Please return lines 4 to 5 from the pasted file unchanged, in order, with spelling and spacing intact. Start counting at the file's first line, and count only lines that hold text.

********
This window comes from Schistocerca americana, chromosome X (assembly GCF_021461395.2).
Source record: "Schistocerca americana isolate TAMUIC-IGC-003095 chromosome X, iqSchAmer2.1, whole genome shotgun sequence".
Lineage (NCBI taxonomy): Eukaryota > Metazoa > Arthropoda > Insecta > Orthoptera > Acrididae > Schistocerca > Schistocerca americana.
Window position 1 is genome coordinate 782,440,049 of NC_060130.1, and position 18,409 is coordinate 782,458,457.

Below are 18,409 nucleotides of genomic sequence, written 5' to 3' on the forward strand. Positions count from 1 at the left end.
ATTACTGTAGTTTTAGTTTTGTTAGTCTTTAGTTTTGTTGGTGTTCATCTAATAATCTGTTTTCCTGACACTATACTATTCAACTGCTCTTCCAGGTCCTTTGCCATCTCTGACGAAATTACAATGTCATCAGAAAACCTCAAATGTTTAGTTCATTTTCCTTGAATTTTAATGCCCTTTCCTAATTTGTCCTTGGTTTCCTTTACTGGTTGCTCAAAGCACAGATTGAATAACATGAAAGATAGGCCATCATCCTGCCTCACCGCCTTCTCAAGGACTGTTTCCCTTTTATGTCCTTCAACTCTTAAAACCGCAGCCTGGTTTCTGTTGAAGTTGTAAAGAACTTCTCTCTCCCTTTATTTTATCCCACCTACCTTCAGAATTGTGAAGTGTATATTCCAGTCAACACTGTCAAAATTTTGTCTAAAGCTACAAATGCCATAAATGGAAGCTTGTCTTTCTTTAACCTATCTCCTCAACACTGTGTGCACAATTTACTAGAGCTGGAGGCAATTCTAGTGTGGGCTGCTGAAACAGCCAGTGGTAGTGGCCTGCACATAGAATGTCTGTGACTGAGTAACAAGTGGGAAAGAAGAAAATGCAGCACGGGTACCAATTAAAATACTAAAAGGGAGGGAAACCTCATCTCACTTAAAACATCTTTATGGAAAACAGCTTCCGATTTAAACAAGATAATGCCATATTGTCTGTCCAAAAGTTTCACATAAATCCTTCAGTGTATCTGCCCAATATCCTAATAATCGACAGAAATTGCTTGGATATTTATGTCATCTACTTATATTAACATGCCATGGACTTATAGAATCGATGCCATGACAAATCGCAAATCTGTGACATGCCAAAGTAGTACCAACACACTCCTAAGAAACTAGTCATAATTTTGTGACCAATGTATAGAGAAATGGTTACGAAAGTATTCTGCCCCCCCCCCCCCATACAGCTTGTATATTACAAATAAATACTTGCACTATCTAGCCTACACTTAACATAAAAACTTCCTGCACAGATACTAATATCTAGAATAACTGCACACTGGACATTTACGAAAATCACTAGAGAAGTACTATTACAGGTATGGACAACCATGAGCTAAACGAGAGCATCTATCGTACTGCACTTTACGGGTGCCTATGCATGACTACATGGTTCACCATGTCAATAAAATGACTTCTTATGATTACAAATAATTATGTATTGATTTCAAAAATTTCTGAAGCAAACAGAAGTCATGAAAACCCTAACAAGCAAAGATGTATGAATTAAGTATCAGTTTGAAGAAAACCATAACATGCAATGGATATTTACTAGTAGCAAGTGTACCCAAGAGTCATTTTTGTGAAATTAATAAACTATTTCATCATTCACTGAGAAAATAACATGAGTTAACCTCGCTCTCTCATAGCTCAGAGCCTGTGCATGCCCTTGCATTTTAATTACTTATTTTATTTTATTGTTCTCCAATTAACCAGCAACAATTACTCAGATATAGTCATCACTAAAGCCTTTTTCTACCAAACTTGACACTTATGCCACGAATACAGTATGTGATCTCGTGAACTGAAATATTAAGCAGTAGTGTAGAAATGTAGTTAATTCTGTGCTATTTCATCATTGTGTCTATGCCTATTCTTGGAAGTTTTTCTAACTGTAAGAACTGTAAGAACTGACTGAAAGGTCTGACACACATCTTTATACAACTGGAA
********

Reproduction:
Window position 1 is genome coordinate 782,440,049 of NC_060130.1, and position 18,409 is coordinate 782,458,457.

Below are 18,409 nucleotides of genomic sequence, written 5' to 3' on the forward strand. Positions count from 1 at the left end.